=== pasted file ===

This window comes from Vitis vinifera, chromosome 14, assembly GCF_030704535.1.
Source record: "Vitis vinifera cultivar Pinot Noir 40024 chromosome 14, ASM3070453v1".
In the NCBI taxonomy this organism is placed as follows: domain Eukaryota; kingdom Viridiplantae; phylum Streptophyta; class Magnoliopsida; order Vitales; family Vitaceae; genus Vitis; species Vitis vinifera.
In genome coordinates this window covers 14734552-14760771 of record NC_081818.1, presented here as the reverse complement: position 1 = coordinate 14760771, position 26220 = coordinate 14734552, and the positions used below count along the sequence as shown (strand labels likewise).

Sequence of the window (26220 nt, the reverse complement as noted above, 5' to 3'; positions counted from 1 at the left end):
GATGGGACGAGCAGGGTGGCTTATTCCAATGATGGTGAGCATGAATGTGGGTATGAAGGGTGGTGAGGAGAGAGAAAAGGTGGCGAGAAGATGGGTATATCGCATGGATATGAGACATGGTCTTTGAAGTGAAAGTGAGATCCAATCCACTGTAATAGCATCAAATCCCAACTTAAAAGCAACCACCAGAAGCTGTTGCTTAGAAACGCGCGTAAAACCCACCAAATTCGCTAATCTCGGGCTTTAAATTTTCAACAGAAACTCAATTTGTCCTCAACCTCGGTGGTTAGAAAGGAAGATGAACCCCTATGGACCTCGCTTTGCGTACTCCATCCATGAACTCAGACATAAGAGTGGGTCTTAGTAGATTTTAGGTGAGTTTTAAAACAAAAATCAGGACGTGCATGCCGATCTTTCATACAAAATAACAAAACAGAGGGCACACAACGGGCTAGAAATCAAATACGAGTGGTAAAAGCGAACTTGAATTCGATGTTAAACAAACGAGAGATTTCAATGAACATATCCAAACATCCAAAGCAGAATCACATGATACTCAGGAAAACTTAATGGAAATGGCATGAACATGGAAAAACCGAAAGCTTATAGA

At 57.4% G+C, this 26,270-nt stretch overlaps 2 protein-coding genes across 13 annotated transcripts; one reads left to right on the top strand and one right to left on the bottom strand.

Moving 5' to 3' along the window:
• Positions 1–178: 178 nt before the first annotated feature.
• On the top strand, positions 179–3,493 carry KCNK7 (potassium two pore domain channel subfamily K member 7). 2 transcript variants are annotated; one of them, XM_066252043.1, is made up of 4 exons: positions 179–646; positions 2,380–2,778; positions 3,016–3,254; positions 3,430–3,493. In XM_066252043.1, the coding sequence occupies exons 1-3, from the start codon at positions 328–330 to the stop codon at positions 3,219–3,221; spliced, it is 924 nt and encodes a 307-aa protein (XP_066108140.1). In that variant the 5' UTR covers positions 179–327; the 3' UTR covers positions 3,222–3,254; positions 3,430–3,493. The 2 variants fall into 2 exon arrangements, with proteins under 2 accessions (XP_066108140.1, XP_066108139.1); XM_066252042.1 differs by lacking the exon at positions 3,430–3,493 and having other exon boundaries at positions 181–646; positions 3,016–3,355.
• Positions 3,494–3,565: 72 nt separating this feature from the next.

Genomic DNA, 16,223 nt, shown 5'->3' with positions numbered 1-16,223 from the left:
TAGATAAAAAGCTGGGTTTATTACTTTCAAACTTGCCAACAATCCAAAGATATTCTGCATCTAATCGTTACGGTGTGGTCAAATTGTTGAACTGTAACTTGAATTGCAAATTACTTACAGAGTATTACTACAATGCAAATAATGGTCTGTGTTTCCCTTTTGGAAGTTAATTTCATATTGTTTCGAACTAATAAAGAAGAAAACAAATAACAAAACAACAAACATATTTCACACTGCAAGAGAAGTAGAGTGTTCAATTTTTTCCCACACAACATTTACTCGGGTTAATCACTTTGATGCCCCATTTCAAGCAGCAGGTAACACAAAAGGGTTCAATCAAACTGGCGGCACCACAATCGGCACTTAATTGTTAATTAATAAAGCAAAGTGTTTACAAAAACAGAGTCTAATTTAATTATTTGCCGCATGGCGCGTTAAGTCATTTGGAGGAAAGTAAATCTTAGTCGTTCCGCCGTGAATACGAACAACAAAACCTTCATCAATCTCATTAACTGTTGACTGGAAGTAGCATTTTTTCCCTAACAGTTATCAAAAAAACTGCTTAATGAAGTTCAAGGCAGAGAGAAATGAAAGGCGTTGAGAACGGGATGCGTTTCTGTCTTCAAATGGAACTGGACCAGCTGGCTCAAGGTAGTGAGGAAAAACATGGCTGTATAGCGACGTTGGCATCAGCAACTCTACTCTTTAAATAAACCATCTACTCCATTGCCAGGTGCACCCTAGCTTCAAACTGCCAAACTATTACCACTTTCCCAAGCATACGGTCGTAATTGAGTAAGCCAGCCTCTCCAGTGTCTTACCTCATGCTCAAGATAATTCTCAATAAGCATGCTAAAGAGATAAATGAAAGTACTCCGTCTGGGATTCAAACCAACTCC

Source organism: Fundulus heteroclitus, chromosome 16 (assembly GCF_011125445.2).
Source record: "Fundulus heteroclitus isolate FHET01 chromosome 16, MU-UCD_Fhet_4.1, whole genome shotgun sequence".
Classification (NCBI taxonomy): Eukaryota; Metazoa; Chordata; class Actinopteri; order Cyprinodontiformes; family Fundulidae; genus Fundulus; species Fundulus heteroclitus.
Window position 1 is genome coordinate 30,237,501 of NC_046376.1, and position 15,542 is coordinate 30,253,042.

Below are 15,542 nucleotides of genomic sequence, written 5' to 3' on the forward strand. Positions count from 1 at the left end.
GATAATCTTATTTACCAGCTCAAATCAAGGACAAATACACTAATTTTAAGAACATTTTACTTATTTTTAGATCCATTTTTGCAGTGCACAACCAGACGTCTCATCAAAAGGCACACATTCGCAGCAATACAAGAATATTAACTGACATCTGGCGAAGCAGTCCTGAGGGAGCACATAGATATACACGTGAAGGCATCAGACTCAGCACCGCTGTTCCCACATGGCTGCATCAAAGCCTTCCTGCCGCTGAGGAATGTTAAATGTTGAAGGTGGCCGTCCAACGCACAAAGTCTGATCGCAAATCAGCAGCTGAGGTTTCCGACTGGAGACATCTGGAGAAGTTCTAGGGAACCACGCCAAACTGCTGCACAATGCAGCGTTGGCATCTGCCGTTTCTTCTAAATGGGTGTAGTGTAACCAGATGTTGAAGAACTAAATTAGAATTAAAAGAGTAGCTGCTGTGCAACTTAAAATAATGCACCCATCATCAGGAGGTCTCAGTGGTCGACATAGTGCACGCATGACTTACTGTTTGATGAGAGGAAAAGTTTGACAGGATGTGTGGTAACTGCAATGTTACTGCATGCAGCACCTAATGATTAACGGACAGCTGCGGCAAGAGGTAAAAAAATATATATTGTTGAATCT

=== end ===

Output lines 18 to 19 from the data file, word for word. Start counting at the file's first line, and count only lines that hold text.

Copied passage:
Below are 15,542 nucleotides of genomic sequence, written 5' to 3' on the forward strand. Positions count from 1 at the left end.
GATAATCTTATTTACCAGCTCAAATCAAGGACAAATACACTAATTTTAAGAACATTTTACTTATTTTTAGATCCATTTTTGCAGTGCACAACCAGACGTCTCATCAAAAGGCACACATTCGCAGCAATACAAGAATATTAACTGACATCTGGCGAAGCAGTCCTGAGGGAGCACATAGATATACACGTGAAGGCATCAGACTCAGCACCGCTGTTCCCACATGGCTGCATCAAAGCCTTCCTGCCGCTGAGGAATGTTAAATGTTGAAGGTGGCCGTCCAACGCACAAAGTCTGATCGCAAATCAGCAGCTGAGGTTTCCGACTGGAGACATCTGGAGAAGTTCTAGGGAACCACGCCAAACTGCTGCACAATGCAGCGTTGGCATCTGCCGTTTCTTCTAAATGGGTGTAGTGTAACCAGATGTTGAAGAACTAAATTAGAATTAAAAGAGTAGCTGCTGTGCAACTTAAAATAATGCACCCATCATCAGGAGGTCTCAGTGGTCGACATAGTGCACGCATGACTTACTGTTTGATGAGAGGAAAAGTTTGACAGGATGTGTGGTAACTGCAATGTTACTGCATGCAGCACCTAATGATTAACGGACAGCTGCGGCAAGAGGTAAAAAAATATATATTGTTGAATCT